“We’ve been working over the last couple of years to have a great diversity across our partners on the payment side,” noted Rapino. “Thankfully, we didn’t take any of the easy crypto money at the time. We worked hard to make sure we had a stable of great partners.

“Citibank, PayPal and now Mastercard, for international, rounds out our global portfolio in that category. So we’re very, very happy to have them onboard [as a] big part of our business and continue to show strong growth in our sponsorship side, and sponsors lined-up to be part of this live boom.”

 


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128m tickets sold for Live Nation shows in 2023

Live Nation has sold 128 million tickets for its shows so far in 2023, according to the company’s president and CFO Joe Berchtold.

Speaking yesterday (6 September) at Goldman Sachs Communacopia & Technology Conference in the US, Berchtold pored over an array of hot topics from international growth to the US Department of Justice’s (DoJ) investigation into the company.

Berchtold said sales were already well ahead of pre-pandemic levels and could hit 140m before the year’s end. And echoing LN CEO Michael Rapino’s thoughts during the firm’s recent Q2 earnings call, he said pent-up demand was not driving the growth.

“I don’t think it’s been pent-up demand,” he says. “I don’t think we’re seeing anything that’s not consistent with what we’ve seen over a long period in the live events industry. If you look over the last 30 years… there has been one year of reduction  through four or five recessionary periods.

“You may not be able to afford to take the kids to Disney World for a week, but you can still afford to go to a concert”

“We’ve got the tailwind on a global basis of people prioritising experiences over goods. In good times, people want to go out and enjoy themselves and go to live events. [But] I think for people that are more challenged economically, actually, it’s an affordable luxury. You may not be able to afford to take the kids to Disney World for a week, but you can still afford to go to a concert and there’s very broad price points.

“There’s a lot of focus on pricing on the front of the house and average pricing, but we can be equally focused on back-of-house pricing and making sure that every fan can afford to get into the show.”

Berchtold referenced the “globalisation of demand” seen in the business over the past few years.

“We’re seeing another level, which is globalisation of supply,” he continued. “You’ve seen how K-pop music has grown over the past several years. You’re now seeing Latin music accounting for a large portion of the top artists this year. So you’re seeing more genres come in… which is more demand on a structural basis.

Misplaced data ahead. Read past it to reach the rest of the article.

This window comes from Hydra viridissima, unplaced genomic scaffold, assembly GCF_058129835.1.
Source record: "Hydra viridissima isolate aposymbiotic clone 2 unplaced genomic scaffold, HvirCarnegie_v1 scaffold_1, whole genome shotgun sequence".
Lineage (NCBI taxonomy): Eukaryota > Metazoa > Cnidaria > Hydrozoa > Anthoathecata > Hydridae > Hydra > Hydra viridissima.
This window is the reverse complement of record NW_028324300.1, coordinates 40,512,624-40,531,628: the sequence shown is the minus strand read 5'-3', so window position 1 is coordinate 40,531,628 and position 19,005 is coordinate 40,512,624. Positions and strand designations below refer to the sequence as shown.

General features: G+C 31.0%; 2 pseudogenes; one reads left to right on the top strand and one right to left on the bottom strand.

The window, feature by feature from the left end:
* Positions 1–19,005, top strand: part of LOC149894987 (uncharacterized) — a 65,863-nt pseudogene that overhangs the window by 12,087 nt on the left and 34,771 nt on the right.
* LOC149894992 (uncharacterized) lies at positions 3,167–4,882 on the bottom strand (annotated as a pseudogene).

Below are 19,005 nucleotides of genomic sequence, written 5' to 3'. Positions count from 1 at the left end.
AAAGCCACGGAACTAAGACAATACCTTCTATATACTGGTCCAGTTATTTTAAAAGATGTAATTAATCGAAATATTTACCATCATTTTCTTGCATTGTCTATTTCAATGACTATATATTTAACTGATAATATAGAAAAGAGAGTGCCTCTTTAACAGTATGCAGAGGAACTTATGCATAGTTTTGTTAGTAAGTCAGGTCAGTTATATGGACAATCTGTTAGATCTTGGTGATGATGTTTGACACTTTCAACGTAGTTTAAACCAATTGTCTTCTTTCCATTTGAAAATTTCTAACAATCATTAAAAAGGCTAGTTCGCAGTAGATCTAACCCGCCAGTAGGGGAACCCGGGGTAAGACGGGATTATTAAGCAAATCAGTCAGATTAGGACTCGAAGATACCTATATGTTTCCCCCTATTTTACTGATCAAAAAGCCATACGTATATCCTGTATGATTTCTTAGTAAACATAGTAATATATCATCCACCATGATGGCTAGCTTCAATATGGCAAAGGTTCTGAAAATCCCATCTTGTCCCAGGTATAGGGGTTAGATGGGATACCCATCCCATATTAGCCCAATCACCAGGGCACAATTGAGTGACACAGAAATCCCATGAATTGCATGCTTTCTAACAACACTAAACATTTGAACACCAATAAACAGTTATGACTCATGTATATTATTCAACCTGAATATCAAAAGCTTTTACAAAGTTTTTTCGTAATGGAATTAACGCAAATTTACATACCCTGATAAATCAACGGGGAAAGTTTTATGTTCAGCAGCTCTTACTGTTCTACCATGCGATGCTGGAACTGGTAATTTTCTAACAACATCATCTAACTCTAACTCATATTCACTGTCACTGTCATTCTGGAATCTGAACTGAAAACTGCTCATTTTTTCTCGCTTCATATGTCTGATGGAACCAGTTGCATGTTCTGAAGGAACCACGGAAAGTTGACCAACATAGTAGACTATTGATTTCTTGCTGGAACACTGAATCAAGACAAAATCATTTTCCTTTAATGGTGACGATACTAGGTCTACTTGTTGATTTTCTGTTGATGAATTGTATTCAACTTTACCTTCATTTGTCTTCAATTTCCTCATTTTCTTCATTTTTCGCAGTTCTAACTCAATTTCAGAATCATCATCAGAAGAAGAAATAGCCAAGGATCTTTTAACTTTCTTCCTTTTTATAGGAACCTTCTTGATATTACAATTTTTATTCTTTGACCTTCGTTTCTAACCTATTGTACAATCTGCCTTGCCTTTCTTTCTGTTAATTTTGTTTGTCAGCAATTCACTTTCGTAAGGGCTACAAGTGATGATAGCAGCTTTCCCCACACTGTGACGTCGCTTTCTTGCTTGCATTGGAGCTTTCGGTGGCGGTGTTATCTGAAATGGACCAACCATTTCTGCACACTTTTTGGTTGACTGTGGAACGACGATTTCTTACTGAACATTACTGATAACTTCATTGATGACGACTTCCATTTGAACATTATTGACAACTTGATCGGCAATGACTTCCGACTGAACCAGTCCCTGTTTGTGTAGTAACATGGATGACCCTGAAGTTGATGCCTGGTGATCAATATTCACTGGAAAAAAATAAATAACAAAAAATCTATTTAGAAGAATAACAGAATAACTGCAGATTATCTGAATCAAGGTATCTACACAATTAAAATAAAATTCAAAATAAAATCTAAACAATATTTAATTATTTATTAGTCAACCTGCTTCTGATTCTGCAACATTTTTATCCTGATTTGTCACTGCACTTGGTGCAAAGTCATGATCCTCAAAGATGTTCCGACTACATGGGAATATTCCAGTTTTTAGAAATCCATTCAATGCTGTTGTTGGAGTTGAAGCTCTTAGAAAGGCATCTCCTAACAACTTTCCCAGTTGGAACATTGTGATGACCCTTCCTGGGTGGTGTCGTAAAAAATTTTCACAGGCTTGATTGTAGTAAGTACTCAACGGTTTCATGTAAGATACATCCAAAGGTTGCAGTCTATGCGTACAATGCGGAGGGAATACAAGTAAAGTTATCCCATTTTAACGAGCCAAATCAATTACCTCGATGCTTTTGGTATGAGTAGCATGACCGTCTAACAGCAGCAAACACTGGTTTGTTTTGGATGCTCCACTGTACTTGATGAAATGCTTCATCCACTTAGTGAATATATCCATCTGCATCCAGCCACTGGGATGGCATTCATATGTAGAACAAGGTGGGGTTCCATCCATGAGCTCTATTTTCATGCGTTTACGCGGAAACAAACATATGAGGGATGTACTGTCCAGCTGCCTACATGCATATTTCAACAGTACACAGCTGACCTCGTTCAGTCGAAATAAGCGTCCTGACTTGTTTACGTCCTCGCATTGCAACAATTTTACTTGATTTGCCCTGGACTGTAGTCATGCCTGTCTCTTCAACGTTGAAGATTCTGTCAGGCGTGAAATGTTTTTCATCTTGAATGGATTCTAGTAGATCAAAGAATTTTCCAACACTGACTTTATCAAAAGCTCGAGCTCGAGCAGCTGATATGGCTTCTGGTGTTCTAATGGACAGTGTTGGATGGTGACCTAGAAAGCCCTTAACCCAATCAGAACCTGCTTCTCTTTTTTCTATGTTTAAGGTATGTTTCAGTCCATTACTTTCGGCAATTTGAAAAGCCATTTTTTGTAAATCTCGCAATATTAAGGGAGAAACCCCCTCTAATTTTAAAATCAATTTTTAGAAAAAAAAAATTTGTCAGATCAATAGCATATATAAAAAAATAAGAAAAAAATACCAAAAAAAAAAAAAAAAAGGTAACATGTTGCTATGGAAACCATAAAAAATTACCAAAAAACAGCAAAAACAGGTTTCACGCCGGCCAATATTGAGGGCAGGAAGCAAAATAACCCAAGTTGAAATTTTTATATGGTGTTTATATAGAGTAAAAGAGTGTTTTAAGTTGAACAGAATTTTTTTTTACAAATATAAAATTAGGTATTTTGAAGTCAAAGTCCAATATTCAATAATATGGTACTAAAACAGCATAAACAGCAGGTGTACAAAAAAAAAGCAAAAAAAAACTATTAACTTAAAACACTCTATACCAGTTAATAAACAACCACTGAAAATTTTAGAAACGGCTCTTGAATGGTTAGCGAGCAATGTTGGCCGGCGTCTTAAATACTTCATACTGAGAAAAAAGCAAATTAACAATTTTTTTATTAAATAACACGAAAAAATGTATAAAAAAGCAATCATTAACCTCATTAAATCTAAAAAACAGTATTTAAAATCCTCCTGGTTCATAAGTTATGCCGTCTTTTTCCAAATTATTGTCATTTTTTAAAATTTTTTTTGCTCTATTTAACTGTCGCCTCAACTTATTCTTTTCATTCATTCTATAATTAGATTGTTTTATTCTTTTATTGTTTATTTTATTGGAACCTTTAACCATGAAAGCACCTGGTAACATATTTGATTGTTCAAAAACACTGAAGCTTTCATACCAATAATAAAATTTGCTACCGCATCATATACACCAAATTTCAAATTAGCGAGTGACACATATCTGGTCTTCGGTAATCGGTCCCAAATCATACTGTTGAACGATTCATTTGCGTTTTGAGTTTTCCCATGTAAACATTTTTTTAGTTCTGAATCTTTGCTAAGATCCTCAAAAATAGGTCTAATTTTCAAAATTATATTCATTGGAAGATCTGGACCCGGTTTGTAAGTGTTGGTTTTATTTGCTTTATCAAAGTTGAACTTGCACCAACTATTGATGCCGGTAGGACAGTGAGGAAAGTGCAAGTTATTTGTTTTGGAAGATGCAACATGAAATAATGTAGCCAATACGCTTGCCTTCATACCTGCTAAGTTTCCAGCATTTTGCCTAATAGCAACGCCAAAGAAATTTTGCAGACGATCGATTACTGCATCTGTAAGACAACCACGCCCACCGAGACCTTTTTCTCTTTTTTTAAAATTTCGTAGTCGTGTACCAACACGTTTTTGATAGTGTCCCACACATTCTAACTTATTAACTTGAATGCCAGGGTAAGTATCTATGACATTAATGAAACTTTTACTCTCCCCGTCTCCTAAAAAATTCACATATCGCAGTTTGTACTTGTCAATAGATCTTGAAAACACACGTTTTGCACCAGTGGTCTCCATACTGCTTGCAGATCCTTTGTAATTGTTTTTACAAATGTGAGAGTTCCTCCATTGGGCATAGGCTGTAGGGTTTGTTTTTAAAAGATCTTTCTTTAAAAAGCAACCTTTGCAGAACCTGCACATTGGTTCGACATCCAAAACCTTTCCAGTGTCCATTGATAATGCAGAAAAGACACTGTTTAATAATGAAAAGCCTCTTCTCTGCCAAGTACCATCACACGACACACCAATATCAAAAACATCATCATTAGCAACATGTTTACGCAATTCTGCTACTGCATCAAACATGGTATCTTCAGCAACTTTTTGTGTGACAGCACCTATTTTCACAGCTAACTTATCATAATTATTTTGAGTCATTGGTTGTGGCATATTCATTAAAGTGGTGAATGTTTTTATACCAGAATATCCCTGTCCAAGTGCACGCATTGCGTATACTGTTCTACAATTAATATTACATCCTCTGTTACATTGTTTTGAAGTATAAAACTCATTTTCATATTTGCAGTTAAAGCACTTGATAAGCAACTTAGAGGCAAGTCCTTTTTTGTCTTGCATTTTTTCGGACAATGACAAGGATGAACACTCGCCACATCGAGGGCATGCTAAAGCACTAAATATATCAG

“I don’t think any of that is anything pent up [from Covid] because here we are, two years later, and the numbers are showing tremendous growth over ’22, which is showing tremendous growth over ’19. I don’t think a transitory pent up would have this level of ongoing demand.”

While 2023’s figures have been boosted by a series of high-profile tours, Berchtold said the pipeline for next year was looking similarly positive.

“I think next year the growth will be more arena and amphitheatre-driven”

“For major venues that tend to look further out – stadiums, arenas, amphitheatres – if you look at what you have confirmed or have offers in, that accounts for maybe a third of your expected shows at this point of the year. And we’re up double digits looking at next year. So we’re feeling very strong that we’re going to have that supply pipeline. It’s all looking strong on a global basis that we’ll be able to continue to grow.

“I think next year the growth will be more arena and amphitheatre-driven, which is what you’d expect after being so stadium-driven for the past few years. But that doesn’t matter. The number one priority is that we continue to grow that fanbase every year [and] the read so far on the show count would indicate ’24 is shaping up very well.”

Moving on to discuss market-based ticket pricing, Berchtold, who appeared before a US Senate antitrust panel in January, spurred by the fallout from the presale for Taylor Swift’s Eras tour, estimated that Live Nation has redirected around $2 billion to artists via the resale market in recent years.

“At this point, probably 80%-plus of our tours globally are using some sort of platinum pricing, which simply means we’re using analytical tools to help the artists understand the value of their best tickets,” he said. “Since 2019, we’ve probably moved since a couple of billion dollars from secondary to the artist’s pocket. So on one hand we’ve made good progress. On the other hand, the secondary market in the US is bigger now than it was in 2019. So you could also say we’ve made zero progress and we still have a tremendous ways to go with pricing because of that.